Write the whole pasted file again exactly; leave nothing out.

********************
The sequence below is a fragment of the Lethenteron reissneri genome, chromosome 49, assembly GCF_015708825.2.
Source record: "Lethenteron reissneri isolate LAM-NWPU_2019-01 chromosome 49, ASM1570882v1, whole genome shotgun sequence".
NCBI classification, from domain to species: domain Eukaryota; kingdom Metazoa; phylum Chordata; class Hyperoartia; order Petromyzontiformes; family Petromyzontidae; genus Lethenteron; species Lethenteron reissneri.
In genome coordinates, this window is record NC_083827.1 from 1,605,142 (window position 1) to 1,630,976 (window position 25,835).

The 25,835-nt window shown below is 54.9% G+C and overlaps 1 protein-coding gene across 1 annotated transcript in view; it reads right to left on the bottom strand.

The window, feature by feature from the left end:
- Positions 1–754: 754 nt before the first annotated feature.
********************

The sequence below is a fragment of the Lethenteron reissneri genome, chromosome 49, assembly GCF_015708825.2.
Source record: "Lethenteron reissneri isolate LAM-NWPU_2019-01 chromosome 49, ASM1570882v1, whole genome shotgun sequence".
NCBI classification, from domain to species: domain Eukaryota; kingdom Metazoa; phylum Chordata; class Hyperoartia; order Petromyzontiformes; family Petromyzontidae; genus Lethenteron; species Lethenteron reissneri.
In genome coordinates, this window is record NC_083827.1 from 1,605,142 (window position 1) to 1,630,976 (window position 25,835).

The 25,835-nt window shown below is 54.9% G+C and overlaps 1 protein-coding gene across 1 annotated transcript in view; it reads right to left on the bottom strand.

The window, feature by feature from the left end:
- Positions 1–754: 754 nt before the first annotated feature.